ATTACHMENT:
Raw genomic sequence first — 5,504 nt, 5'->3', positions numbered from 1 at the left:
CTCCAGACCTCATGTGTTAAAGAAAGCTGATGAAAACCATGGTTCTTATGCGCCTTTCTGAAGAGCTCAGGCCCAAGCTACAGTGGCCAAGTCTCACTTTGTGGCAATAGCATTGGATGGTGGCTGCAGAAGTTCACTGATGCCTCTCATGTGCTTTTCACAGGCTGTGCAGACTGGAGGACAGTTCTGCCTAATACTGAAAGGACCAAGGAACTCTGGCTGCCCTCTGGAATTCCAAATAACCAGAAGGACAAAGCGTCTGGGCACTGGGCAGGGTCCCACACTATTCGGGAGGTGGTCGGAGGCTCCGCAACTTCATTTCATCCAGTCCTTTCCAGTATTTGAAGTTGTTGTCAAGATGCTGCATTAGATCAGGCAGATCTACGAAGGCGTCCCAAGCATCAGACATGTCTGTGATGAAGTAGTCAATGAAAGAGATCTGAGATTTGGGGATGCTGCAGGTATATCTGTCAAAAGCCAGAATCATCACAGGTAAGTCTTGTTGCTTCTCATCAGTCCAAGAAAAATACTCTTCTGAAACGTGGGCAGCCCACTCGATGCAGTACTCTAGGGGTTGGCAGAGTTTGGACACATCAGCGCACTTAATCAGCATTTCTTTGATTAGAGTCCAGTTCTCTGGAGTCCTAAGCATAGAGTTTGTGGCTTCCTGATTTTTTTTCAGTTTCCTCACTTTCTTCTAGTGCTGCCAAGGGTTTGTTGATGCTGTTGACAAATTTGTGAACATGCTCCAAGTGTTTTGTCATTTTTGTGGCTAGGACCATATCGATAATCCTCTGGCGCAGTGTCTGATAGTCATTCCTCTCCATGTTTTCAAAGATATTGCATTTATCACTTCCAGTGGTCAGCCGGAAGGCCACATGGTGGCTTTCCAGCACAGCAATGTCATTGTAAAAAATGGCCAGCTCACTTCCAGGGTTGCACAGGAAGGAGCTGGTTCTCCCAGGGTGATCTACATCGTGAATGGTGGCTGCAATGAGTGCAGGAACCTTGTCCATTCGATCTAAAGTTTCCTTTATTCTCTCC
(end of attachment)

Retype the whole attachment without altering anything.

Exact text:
Raw genomic sequence first — 5,504 nt, 5'->3', positions numbered from 1 at the left:
CTCCAGACCTCATGTGTTAAAGAAAGCTGATGAAAACCATGGTTCTTATGCGCCTTTCTGAAGAGCTCAGGCCCAAGCTACAGTGGCCAAGTCTCACTTTGTGGCAATAGCATTGGATGGTGGCTGCAGAAGTTCACTGATGCCTCTCATGTGCTTTTCACAGGCTGTGCAGACTGGAGGACAGTTCTGCCTAATACTGAAAGGACCAAGGAACTCTGGCTGCCCTCTGGAATTCCAAATAACCAGAAGGACAAAGCGTCTGGGCACTGGGCAGGGTCCCACACTATTCGGGAGGTGGTCGGAGGCTCCGCAACTTCATTTCATCCAGTCCTTTCCAGTATTTGAAGTTGTTGTCAAGATGCTGCATTAGATCAGGCAGATCTACGAAGGCGTCCCAAGCATCAGACATGTCTGTGATGAAGTAGTCAATGAAAGAGATCTGAGATTTGGGGATGCTGCAGGTATATCTGTCAAAAGCCAGAATCATCACAGGTAAGTCTTGTTGCTTCTCATCAGTCCAAGAAAAATACTCTTCTGAAACGTGGGCAGCCCACTCGATGCAGTACTCTAGGGGTTGGCAGAGTTTGGACACATCAGCGCACTTAATCAGCATTTCTTTGATTAGAGTCCAGTTCTCTGGAGTCCTAAGCATAGAGTTTGTGGCTTCCTGATTTTTTTTCAGTTTCCTCACTTTCTTCTAGTGCTGCCAAGGGTTTGTTGATGCTGTTGACAAATTTGTGAACATGCTCCAAGTGTTTTGTCATTTTTGTGGCTAGGACCATATCGATAATCCTCTGGCGCAGTGTCTGATAGTCATTCCTCTCCATGTTTTCAAAGATATTGCATTTATCACTTCCAGTGGTCAGCCGGAAGGCCACATGGTGGCTTTCCAGCACAGCAATGTCATTGTAAAAAATGGCCAGCTCACTTCCAGGGTTGCACAGGAAGGAGCTGGTTCTCCCAGGGTGATCTACATCGTGAATGGTGGCTGCAATGAGTGCAGGAACCTTGTCCATTCGATCTAAAGTTTCCTTTATTCTCTCC